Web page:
Clearing Up a Complication of the Victims of Nazi Persecution Act

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Michael and Barbara Lissner. (Photo courtesy of the Lissners)

The Social Security Administration released an emergency message this month that clarifies a certain ambiguity of the Victims of Nazi Persecution Act of 1994. The act states that reparations given to Holocaust survivors should be disregarded in determining eligibility for needs-based federal programs.

But it doesn’t mention whether exemptions should apply to those who have inherited the reparation payments, which the message clears up: They should.

The lawyers behind the message, Michael and Barbara Lissner, a married couple—and the children of Holocaust survivors—have worked for 20 years to alter the vagueness of the 1994 act.

“It really changed the focus from the survivors and whether they were entitled to an exemption,” Ms. Lissner said of the message, “to the fact that it was the money that was exempt.”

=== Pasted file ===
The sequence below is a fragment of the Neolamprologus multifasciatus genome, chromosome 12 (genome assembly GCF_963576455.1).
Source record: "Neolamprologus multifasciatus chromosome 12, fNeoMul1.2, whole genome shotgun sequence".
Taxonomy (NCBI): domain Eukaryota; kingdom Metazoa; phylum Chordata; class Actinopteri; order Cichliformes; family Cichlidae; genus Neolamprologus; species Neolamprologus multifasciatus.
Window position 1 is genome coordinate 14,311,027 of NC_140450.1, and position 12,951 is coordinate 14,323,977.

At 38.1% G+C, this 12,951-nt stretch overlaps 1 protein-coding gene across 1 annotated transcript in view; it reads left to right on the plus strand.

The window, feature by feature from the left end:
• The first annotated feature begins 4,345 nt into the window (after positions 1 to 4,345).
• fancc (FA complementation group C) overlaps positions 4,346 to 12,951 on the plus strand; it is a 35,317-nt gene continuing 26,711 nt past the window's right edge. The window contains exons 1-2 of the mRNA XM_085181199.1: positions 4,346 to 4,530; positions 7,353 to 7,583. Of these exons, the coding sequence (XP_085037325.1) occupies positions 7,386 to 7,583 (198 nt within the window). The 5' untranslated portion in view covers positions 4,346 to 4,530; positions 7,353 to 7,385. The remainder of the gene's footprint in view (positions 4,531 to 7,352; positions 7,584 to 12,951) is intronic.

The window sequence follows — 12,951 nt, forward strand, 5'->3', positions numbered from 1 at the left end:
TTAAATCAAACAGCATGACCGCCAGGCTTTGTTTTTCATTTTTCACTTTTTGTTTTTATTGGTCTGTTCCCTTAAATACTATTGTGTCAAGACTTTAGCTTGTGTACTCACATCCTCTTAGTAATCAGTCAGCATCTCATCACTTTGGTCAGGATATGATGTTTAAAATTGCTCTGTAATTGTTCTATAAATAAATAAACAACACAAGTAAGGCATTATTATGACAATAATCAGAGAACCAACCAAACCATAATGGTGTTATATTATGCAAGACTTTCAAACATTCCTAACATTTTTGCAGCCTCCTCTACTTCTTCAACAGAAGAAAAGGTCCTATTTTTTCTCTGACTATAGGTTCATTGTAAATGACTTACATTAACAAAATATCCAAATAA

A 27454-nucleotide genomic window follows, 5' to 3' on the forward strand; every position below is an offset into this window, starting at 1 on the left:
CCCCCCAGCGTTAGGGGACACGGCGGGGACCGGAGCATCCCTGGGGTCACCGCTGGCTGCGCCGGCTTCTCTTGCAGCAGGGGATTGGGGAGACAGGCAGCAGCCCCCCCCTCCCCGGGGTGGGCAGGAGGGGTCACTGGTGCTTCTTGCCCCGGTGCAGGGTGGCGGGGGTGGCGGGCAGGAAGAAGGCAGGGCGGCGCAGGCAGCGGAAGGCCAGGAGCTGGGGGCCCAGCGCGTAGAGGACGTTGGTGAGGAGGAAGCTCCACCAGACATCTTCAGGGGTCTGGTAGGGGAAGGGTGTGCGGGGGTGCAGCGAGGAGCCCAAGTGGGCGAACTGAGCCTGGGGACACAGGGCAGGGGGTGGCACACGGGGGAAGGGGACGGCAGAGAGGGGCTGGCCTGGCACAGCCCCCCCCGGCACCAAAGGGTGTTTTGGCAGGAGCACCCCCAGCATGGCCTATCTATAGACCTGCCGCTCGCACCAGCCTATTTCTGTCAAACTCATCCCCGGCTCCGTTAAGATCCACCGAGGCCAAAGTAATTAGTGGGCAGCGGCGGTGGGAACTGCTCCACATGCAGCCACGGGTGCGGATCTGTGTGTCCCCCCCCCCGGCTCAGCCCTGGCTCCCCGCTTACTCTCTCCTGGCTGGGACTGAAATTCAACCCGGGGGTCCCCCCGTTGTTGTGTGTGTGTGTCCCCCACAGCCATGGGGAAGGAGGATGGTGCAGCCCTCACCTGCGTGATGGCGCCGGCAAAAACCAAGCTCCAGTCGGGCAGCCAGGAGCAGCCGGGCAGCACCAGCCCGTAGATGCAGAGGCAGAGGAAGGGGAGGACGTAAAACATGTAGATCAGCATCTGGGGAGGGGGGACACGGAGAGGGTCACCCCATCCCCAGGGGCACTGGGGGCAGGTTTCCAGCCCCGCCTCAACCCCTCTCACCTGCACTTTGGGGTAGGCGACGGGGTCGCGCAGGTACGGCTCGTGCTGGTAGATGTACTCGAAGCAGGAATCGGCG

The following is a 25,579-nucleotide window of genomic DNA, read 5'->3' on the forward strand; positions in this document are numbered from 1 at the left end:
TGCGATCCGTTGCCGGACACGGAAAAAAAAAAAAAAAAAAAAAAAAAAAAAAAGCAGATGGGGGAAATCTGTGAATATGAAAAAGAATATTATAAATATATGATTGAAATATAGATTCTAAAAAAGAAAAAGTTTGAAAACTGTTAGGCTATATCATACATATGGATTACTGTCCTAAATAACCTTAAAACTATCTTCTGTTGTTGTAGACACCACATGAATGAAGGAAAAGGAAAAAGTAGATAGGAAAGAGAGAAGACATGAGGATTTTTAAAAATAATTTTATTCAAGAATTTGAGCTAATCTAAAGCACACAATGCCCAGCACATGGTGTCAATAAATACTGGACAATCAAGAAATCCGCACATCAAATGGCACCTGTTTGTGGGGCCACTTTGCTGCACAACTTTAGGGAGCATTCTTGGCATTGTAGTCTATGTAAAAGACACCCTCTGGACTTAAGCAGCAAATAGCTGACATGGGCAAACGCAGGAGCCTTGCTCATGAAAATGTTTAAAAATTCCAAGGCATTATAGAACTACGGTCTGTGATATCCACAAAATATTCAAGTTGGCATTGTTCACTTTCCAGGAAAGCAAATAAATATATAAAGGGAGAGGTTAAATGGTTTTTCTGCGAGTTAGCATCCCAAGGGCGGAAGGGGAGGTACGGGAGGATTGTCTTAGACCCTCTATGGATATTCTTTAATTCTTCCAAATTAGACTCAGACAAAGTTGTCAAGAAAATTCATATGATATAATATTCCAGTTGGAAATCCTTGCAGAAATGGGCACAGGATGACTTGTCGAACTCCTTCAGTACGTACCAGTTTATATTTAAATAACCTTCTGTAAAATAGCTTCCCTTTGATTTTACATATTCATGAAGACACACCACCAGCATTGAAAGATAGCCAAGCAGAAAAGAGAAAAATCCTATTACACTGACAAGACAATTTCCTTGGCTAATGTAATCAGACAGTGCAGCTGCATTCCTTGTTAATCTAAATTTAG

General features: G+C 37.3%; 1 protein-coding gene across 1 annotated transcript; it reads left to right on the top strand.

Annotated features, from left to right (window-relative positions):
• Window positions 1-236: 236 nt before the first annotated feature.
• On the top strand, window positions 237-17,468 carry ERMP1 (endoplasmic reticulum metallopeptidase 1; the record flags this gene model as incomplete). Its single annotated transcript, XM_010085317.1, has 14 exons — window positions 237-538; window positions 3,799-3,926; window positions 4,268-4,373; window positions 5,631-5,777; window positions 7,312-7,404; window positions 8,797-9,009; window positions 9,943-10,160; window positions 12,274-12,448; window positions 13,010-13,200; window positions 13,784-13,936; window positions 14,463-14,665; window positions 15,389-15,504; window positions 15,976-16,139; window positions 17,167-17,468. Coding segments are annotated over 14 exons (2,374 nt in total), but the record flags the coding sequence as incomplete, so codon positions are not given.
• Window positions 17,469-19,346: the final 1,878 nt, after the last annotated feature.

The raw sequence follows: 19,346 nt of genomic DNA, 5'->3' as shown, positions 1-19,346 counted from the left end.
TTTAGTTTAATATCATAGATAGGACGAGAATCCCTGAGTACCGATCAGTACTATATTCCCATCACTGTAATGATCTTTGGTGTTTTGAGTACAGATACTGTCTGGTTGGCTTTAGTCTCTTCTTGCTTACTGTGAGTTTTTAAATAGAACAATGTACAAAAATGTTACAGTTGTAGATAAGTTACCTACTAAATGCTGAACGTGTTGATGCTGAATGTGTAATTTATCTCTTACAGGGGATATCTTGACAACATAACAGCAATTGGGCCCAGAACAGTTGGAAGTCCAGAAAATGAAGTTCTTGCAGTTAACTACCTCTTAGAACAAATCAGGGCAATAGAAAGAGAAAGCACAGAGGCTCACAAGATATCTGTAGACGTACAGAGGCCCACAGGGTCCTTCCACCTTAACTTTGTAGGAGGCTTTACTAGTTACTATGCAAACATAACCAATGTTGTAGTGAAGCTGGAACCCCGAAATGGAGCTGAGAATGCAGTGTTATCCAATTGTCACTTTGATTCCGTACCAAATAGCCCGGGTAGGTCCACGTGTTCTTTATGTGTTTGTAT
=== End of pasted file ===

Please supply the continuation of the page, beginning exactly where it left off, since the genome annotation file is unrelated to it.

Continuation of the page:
The issue recently came to a head when a New York-based client of the Lissners—who they declined to name—inherited $35,000 from his mother’s restitution trust. As a result, the government terminated his monthly supplemental security income payment of $264. The Lissners fought the termination in court, and the SSA reinstated the client’s supplemental income. But the decision was reversed soon after the reinstatement.

Then, “through an amazing, fortunate, chain of events,” Mr. Lissner recalled, he met Aviva Sufian, the ‎special envoy for U.S. Holocaust survivor services, at a fundraising event in May. Mr. Lissner told her their predicament—”bombared her with info,” as he put it—and Ms. Sufian said she would try to connect him with somebody at the SSA.

Mr. Lissner wrote to Carolyn Colvin, the acting commissioner of the SSA; Ms. Colvin thanked him for the information in a letter and said they would rethink their policy as it related to the 1994 act. Not soon after, the emergency ruling came out.

“Between Aviva Sufian and the Acting Commissioner and the Obama administration, I gotta tell you, it was amazing how they got it,” Mr. Lissner said. “We spent two thirds of our professional careers on this, and most people, they don’t get it, but these people, they got it right away.”

He added, “It’s a great Hanukkah message to send out.”

Clearing Up a Complication of the Victims of Nazi Persecution Act